(Long Island, N. Y.) Pain & Gain is one of those movies that are based on a true story that, upon viewing, you say to yourself, “Man, these
movies never stick to the facts. This is too crazy to be real.” But in this case, it IS.
Michael Bay directed this one, and apparently Pain & Gain is a pet project of his that he insisted upon doing before further ruining the childhoods of Generation X members by taking on yet another Transformers movie. However, when you strip Bay down to the basics by removing the nonstop explosions and heaping helpings of CG from his table, he’s actually a better filmmaker for it. Shocking, but true; sometimes limitations truly stimulate creativity. Hollywood’s history is replete with stories of great filmmakers who worked their ways up the ranks and started tanking when they finally got $100 million budgets. Heck, Pain & Gain’s $25 million budget is just a drop in the bucket compared to what bay is used to working with, but he makes the most of it.
Pain & Gain is a satire that tells the real-life story of Daniel Lugo (Mark Wahlberg), Adrian Doorbal (Anthony Mackie), and Paul Doyle (Dwayne Johnson), three dim-witted Miami bodybuilders who, sick of staring up at the wealthy and powerful, concoct a scheme to
kidnap a regular at their gym, a rude yet rich businessman named Victor Kershaw (Tony Shalhoub). The plan is to force him into signing over his fortune to them, and soon their plans include additional victims; before they know it, these brutal yet incredibly stupid individuals are lead down pathways to torture and murder, with two of them eventually landing on Death
Row for their crimes.
However, the (horrifically) interesting part of the story isn’t where the so-called “Sun Gym Gang” ended up, but how they got there- these guys make misjudgments and mistakes that would be hilarious if not for the fact that these guys were actually brutal murderers who nonetheless were brain-dead enough to conduct kidnappings while wearing bad Halloween costumes or actually returning blood-covered tools used to dismember some of their victims to the very store they purchased them from. Again, it seems too crazy to be real, but it is.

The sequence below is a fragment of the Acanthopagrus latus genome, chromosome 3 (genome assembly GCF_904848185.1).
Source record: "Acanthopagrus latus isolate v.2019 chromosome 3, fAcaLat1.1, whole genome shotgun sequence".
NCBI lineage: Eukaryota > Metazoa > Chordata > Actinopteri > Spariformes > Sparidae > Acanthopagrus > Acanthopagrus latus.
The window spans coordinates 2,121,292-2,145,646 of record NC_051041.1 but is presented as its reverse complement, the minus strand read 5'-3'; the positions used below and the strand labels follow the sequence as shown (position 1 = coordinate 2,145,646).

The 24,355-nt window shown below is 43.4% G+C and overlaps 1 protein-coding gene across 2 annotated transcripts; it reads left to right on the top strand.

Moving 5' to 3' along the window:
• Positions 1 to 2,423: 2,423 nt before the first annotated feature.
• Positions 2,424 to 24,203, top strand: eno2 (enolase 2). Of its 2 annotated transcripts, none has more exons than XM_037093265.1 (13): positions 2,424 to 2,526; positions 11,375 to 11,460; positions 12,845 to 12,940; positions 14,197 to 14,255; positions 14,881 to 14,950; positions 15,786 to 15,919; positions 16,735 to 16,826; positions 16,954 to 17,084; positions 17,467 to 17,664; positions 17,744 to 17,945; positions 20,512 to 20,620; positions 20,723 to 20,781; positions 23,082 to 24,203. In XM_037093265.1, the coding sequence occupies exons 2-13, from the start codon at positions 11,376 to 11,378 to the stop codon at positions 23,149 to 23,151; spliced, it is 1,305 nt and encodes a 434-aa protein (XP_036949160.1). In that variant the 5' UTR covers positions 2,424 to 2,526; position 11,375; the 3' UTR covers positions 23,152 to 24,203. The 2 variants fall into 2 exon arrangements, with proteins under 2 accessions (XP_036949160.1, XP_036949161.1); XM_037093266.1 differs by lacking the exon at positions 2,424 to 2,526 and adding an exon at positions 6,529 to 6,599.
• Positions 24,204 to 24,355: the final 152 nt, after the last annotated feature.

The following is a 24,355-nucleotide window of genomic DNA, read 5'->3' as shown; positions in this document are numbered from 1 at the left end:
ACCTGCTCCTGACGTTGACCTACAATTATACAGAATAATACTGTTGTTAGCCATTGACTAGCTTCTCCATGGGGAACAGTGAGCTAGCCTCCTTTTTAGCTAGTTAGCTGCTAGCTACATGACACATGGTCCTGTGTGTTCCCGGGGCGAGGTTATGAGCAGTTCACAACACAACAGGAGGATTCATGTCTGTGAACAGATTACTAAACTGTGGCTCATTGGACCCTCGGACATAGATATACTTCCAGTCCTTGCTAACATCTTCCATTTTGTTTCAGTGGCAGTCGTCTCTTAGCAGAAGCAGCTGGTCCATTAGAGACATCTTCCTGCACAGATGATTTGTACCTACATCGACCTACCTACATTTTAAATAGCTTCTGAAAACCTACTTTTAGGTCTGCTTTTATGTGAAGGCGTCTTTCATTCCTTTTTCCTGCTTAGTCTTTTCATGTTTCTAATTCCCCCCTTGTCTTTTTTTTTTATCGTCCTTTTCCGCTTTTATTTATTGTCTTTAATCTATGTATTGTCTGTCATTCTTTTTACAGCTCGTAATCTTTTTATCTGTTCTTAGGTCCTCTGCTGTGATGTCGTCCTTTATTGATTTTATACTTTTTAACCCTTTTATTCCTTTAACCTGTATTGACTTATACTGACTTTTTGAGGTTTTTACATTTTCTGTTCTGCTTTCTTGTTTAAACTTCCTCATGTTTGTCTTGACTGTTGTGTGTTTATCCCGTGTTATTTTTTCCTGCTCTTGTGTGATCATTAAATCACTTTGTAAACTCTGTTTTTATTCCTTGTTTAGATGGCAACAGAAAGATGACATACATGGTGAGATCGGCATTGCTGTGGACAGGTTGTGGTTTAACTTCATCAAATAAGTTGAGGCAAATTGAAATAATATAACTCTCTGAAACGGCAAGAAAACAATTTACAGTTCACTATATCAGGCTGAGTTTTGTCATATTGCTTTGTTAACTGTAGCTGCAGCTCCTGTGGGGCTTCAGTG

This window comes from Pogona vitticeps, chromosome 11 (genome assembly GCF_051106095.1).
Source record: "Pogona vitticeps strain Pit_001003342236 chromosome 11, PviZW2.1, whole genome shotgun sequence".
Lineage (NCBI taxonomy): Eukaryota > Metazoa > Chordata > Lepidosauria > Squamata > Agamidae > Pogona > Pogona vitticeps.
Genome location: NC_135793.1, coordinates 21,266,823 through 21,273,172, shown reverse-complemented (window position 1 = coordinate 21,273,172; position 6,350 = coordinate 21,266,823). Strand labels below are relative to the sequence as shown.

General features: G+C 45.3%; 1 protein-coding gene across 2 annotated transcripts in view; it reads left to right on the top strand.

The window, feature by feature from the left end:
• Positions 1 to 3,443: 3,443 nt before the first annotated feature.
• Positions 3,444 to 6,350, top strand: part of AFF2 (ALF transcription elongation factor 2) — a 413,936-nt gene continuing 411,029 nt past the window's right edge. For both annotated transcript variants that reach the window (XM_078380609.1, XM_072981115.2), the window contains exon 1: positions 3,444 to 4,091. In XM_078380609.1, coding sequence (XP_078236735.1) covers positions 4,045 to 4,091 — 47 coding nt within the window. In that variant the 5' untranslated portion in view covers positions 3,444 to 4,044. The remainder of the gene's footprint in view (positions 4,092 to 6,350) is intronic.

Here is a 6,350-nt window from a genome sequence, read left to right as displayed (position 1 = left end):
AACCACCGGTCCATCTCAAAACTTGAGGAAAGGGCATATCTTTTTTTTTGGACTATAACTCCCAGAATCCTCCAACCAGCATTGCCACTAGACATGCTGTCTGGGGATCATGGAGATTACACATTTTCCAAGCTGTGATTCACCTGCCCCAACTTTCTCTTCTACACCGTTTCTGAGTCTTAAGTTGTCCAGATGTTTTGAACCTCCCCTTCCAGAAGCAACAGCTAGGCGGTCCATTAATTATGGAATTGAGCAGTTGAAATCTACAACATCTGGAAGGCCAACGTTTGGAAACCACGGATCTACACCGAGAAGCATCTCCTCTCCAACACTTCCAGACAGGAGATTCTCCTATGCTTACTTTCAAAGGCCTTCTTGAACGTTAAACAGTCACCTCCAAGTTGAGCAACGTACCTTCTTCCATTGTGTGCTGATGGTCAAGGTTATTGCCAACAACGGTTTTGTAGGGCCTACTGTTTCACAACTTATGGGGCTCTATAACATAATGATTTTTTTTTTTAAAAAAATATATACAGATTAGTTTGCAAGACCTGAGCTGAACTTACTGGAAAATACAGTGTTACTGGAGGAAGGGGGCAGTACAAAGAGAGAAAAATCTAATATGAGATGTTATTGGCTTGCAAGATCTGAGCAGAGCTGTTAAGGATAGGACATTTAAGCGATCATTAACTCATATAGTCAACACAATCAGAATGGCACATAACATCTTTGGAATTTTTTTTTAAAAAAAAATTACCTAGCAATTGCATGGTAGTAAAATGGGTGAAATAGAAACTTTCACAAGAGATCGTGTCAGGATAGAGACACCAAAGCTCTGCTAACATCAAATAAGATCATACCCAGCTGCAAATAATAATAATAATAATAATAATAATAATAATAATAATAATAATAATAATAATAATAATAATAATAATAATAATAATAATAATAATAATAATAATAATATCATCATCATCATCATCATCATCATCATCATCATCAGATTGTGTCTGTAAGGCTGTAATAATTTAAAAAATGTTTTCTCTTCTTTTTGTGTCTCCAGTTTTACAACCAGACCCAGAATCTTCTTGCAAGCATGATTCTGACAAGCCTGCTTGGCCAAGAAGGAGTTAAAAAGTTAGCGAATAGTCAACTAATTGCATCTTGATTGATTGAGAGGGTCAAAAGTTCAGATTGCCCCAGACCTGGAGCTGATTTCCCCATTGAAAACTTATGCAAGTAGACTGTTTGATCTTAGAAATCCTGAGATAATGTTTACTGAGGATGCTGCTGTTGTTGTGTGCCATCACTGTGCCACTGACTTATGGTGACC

Of course, there is some underlying distaste to the proceedings, since actual real-life innocent people were killed by these guys and yet Pain & Gain is basically played off almost like a comedy; reportedly, the families of the victims of the “Sun Gym Gang” were none too pleased with this film, and with good reason. But for everyone else, how does Pain & Gain stack up as entertainment?
Well, it’s fun, but not perfect. Wahlberg and Johnson are an awesome combo, and I’d love to see them star in more movies together. They’re funny and have great chemistry together, and are a huge part of what makes Pain & Gain work. Tony Shalhoub also is a hoot, playing a slimy business snob who makes
it difficult for you to worry about him when he’s finally in a hot spot.
The film is fast-paced, funny, and generally just crazy. It’s a big departure from the more family-friendly fare that Johnson has been frequenting lately, that’s for sure. However, as it goes on, Bay seems to lose sight of the satirical aspects of the film and unfortunately falls back to form, relying on violence and action instead of staying focused on further developing the characters and story. Pain & Gain gives you a brief glimpse of greatness from Bay, but sadly, he snatches it away like a kid sent for a “time out” in the corner for acting out, only to run amok once again once the punishment period has ended.
It’s a shame that Pain & Gain eventually derails like it does, but until then, it’s a hell of an entertaining ride. If you’re looking for bizarre true-crime story that’s funny, hard-edged, gritty, and even slightly thought-provoking for a little while, I’d advise you to check it out.